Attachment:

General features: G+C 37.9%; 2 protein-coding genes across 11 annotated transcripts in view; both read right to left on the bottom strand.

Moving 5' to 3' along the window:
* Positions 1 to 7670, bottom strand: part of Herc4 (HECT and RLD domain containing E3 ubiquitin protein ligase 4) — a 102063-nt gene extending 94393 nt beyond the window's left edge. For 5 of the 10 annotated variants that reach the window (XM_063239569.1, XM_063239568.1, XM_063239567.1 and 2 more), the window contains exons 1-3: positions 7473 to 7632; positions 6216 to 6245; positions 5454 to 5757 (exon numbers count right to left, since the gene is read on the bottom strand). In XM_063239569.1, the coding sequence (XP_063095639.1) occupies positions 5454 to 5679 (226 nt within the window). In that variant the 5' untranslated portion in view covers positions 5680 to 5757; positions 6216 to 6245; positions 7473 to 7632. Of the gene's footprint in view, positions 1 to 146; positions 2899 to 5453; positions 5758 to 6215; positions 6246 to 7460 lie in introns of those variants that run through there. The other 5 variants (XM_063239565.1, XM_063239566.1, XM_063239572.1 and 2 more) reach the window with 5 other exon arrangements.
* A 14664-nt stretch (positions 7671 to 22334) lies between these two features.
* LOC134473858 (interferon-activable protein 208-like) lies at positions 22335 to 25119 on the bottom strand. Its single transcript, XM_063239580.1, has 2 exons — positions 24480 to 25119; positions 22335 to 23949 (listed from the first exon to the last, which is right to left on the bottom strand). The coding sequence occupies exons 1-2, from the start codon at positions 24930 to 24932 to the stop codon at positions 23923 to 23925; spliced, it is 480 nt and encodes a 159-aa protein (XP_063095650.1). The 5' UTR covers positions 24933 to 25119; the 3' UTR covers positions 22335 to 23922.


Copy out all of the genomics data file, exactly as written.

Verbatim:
General features: G+C 37.9%; 2 protein-coding genes across 11 annotated transcripts in view; both read right to left on the bottom strand.

Moving 5' to 3' along the window:
* Positions 1 to 7670, bottom strand: part of Herc4 (HECT and RLD domain containing E3 ubiquitin protein ligase 4) — a 102063-nt gene extending 94393 nt beyond the window's left edge. For 5 of the 10 annotated variants that reach the window (XM_063239569.1, XM_063239568.1, XM_063239567.1 and 2 more), the window contains exons 1-3: positions 7473 to 7632; positions 6216 to 6245; positions 5454 to 5757 (exon numbers count right to left, since the gene is read on the bottom strand). In XM_063239569.1, the coding sequence (XP_063095639.1) occupies positions 5454 to 5679 (226 nt within the window). In that variant the 5' untranslated portion in view covers positions 5680 to 5757; positions 6216 to 6245; positions 7473 to 7632. Of the gene's footprint in view, positions 1 to 146; positions 2899 to 5453; positions 5758 to 6215; positions 6246 to 7460 lie in introns of those variants that run through there. The other 5 variants (XM_063239565.1, XM_063239566.1, XM_063239572.1 and 2 more) reach the window with 5 other exon arrangements.
* A 14664-nt stretch (positions 7671 to 22334) lies between these two features.
* LOC134473858 (interferon-activable protein 208-like) lies at positions 22335 to 25119 on the bottom strand. Its single transcript, XM_063239580.1, has 2 exons — positions 24480 to 25119; positions 22335 to 23949 (listed from the first exon to the last, which is right to left on the bottom strand). The coding sequence occupies exons 1-2, from the start codon at positions 24930 to 24932 to the stop codon at positions 23923 to 23925; spliced, it is 480 nt and encodes a 159-aa protein (XP_063095650.1). The 5' UTR covers positions 24933 to 25119; the 3' UTR covers positions 22335 to 23922.